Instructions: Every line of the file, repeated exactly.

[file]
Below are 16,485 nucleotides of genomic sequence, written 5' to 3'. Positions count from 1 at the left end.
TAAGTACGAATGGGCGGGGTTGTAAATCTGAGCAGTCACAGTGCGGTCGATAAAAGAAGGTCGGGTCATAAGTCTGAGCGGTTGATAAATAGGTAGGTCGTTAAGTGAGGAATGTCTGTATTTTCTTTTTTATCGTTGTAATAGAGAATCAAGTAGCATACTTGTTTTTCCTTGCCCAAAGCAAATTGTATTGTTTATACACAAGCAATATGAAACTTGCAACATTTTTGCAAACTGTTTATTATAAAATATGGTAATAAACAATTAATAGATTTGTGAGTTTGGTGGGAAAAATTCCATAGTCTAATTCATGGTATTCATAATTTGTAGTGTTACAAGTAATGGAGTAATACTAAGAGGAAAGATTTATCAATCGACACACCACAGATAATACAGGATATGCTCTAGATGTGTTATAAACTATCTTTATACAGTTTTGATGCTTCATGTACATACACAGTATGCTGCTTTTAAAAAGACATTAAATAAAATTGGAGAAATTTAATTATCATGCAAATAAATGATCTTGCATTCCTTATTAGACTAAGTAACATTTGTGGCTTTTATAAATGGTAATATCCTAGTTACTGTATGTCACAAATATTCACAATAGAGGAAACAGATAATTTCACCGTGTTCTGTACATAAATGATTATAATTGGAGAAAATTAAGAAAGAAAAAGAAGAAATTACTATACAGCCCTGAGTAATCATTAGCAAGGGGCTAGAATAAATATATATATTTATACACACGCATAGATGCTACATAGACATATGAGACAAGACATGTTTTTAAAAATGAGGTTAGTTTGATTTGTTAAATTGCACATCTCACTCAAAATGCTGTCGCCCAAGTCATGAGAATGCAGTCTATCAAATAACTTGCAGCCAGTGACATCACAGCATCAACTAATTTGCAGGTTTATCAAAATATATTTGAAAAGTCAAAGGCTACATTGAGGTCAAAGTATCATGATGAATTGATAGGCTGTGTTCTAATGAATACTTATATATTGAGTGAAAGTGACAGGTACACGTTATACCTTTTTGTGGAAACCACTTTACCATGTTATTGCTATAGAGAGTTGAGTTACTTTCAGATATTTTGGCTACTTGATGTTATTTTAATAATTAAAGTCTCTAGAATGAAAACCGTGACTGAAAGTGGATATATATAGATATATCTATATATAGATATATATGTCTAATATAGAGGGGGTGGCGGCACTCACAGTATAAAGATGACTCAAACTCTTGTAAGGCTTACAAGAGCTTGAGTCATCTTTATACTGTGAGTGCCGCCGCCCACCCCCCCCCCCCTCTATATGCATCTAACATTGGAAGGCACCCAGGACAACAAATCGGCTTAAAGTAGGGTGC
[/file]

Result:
Below are 16,485 nucleotides of genomic sequence, written 5' to 3'. Positions count from 1 at the left end.
TAAGTACGAATGGGCGGGGTTGTAAATCTGAGCAGTCACAGTGCGGTCGATAAAAGAAGGTCGGGTCATAAGTCTGAGCGGTTGATAAATAGGTAGGTCGTTAAGTGAGGAATGTCTGTATTTTCTTTTTTATCGTTGTAATAGAGAATCAAGTAGCATACTTGTTTTTCCTTGCCCAAAGCAAATTGTATTGTTTATACACAAGCAATATGAAACTTGCAACATTTTTGCAAACTGTTTATTATAAAATATGGTAATAAACAATTAATAGATTTGTGAGTTTGGTGGGAAAAATTCCATAGTCTAATTCATGGTATTCATAATTTGTAGTGTTACAAGTAATGGAGTAATACTAAGAGGAAAGATTTATCAATCGACACACCACAGATAATACAGGATATGCTCTAGATGTGTTATAAACTATCTTTATACAGTTTTGATGCTTCATGTACATACACAGTATGCTGCTTTTAAAAAGACATTAAATAAAATTGGAGAAATTTAATTATCATGCAAATAAATGATCTTGCATTCCTTATTAGACTAAGTAACATTTGTGGCTTTTATAAATGGTAATATCCTAGTTACTGTATGTCACAAATATTCACAATAGAGGAAACAGATAATTTCACCGTGTTCTGTACATAAATGATTATAATTGGAGAAAATTAAGAAAGAAAAAGAAGAAATTACTATACAGCCCTGAGTAATCATTAGCAAGGGGCTAGAATAAATATATATATTTATACACACGCATAGATGCTACATAGACATATGAGACAAGACATGTTTTTAAAAATGAGGTTAGTTTGATTTGTTAAATTGCACATCTCACTCAAAATGCTGTCGCCCAAGTCATGAGAATGCAGTCTATCAAATAACTTGCAGCCAGTGACATCACAGCATCAACTAATTTGCAGGTTTATCAAAATATATTTGAAAAGTCAAAGGCTACATTGAGGTCAAAGTATCATGATGAATTGATAGGCTGTGTTCTAATGAATACTTATATATTGAGTGAAAGTGACAGGTACACGTTATACCTTTTTGTGGAAACCACTTTACCATGTTATTGCTATAGAGAGTTGAGTTACTTTCAGATATTTTGGCTACTTGATGTTATTTTAATAATTAAAGTCTCTAGAATGAAAACCGTGACTGAAAGTGGATATATATAGATATATCTATATATAGATATATATGTCTAATATAGAGGGGGTGGCGGCACTCACAGTATAAAGATGACTCAAACTCTTGTAAGGCTTACAAGAGCTTGAGTCATCTTTATACTGTGAGTGCCGCCGCCCACCCCCCCCCCCCTCTATATGCATCTAACATTGGAAGGCACCCAGGACAACAAATCGGCTTAAAGTAGGGTGC